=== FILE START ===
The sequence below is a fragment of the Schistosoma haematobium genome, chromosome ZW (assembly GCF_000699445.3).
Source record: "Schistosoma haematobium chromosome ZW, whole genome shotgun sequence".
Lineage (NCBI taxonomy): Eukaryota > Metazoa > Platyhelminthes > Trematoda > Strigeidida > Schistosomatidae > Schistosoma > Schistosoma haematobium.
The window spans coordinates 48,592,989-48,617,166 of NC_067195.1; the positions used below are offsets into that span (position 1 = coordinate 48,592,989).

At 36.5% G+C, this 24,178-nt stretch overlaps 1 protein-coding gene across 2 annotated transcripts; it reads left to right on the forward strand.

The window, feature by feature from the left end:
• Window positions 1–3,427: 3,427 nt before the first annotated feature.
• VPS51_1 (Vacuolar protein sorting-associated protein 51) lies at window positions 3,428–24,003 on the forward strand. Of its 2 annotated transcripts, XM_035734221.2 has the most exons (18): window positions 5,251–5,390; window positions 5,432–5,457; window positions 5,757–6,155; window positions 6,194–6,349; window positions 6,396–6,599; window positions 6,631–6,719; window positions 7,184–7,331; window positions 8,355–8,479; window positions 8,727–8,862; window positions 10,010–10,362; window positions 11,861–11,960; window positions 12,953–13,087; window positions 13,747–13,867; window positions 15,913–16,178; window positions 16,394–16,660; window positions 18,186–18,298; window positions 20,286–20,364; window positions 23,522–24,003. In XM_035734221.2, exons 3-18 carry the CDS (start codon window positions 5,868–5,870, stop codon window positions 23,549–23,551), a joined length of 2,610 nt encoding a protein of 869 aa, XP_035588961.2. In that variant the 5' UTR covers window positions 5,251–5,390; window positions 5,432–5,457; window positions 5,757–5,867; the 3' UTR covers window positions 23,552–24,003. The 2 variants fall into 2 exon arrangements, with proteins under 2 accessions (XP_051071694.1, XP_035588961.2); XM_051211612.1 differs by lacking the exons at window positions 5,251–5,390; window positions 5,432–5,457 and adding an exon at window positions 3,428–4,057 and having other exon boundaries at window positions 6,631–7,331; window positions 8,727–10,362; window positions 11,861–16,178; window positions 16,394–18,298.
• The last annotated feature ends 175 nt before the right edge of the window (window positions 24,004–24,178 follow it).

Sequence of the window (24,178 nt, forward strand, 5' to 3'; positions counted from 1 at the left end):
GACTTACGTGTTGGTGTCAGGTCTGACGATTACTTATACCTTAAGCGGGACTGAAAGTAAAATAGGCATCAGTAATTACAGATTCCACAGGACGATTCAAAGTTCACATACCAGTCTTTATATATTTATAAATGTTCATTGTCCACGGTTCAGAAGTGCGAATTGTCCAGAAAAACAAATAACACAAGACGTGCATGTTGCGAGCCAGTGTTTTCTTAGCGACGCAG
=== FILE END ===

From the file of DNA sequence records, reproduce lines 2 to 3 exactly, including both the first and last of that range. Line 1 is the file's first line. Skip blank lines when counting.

Source record: "Schistosoma haematobium chromosome ZW, whole genome shotgun sequence".
Lineage (NCBI taxonomy): Eukaryota > Metazoa > Platyhelminthes > Trematoda > Strigeidida > Schistosomatidae > Schistosoma > Schistosoma haematobium.